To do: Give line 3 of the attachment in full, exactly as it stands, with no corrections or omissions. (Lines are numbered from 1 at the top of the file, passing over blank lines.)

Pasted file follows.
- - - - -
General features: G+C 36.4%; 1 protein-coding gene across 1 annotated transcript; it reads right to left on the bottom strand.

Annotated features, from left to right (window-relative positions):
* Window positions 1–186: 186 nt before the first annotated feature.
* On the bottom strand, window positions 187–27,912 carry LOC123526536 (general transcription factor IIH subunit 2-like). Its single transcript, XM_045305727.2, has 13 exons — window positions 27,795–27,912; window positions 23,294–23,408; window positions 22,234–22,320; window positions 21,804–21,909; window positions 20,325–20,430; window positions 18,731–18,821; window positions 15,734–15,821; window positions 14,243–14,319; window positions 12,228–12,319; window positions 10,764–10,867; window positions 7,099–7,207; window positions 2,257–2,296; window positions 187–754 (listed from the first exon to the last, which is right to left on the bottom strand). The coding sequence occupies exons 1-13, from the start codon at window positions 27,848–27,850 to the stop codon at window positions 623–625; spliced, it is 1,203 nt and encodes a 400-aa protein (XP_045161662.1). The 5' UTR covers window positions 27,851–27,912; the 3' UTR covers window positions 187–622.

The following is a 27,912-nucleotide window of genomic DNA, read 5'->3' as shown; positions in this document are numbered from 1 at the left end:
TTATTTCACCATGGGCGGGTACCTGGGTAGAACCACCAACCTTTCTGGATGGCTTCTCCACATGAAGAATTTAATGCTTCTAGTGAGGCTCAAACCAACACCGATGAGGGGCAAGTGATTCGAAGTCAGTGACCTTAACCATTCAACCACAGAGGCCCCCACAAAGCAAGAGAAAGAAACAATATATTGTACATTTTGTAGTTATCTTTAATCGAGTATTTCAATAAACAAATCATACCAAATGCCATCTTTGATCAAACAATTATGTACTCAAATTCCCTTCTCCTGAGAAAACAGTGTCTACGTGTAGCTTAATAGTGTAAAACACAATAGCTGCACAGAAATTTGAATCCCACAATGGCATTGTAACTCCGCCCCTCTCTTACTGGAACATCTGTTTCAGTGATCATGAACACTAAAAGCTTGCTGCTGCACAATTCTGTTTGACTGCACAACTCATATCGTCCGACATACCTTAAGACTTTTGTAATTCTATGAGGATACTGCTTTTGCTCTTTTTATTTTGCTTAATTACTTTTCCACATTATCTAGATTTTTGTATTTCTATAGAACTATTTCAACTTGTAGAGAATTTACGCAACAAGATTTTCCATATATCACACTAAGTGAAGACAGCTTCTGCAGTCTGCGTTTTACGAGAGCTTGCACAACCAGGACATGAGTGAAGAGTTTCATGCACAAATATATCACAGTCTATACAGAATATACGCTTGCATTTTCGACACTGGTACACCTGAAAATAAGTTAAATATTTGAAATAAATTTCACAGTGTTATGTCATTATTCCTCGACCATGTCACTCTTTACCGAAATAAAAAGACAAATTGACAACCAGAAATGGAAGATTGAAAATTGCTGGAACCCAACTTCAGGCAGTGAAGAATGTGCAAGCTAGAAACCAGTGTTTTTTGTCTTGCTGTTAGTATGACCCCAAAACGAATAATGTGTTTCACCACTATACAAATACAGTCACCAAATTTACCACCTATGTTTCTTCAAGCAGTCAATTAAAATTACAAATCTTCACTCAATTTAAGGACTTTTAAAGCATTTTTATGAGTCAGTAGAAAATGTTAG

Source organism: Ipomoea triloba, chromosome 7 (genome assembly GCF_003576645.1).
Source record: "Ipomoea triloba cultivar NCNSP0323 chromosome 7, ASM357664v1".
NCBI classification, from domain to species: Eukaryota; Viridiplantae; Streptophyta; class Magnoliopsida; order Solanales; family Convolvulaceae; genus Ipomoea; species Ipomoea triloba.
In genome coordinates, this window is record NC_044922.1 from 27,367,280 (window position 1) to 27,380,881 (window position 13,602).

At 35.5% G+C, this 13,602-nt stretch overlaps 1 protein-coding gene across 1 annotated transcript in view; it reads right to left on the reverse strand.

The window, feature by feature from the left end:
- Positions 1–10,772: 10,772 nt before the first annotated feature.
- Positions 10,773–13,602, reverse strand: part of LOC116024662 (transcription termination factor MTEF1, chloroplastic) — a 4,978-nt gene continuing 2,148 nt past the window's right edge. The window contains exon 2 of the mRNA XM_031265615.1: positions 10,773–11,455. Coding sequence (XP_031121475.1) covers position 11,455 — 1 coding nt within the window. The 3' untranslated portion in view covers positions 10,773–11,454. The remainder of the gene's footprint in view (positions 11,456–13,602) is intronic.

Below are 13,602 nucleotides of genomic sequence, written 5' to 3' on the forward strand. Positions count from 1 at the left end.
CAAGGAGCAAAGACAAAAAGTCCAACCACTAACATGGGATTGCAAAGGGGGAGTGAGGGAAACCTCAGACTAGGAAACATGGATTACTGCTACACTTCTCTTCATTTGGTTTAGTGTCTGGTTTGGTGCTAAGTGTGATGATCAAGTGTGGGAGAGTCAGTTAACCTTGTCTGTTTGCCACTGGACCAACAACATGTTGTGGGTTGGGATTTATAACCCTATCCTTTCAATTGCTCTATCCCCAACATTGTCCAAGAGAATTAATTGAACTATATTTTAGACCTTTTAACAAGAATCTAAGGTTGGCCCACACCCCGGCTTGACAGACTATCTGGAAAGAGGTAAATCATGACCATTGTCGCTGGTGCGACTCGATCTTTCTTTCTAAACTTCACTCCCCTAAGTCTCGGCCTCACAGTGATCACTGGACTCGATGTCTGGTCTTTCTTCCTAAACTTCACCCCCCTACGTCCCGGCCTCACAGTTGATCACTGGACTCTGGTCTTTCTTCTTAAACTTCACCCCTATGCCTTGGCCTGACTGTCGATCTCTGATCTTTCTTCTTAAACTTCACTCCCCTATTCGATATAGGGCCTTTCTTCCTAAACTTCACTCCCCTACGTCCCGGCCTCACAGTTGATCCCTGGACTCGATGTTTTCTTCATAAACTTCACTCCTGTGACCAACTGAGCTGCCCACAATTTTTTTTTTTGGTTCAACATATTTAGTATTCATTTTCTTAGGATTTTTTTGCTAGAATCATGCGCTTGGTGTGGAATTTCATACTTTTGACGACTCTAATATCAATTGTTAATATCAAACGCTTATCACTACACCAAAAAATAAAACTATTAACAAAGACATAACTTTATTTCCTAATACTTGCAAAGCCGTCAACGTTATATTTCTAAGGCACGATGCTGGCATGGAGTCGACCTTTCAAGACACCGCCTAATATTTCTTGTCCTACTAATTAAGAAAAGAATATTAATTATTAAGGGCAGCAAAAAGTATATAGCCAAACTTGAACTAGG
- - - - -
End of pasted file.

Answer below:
* Window positions 1–186: 186 nt before the first annotated feature.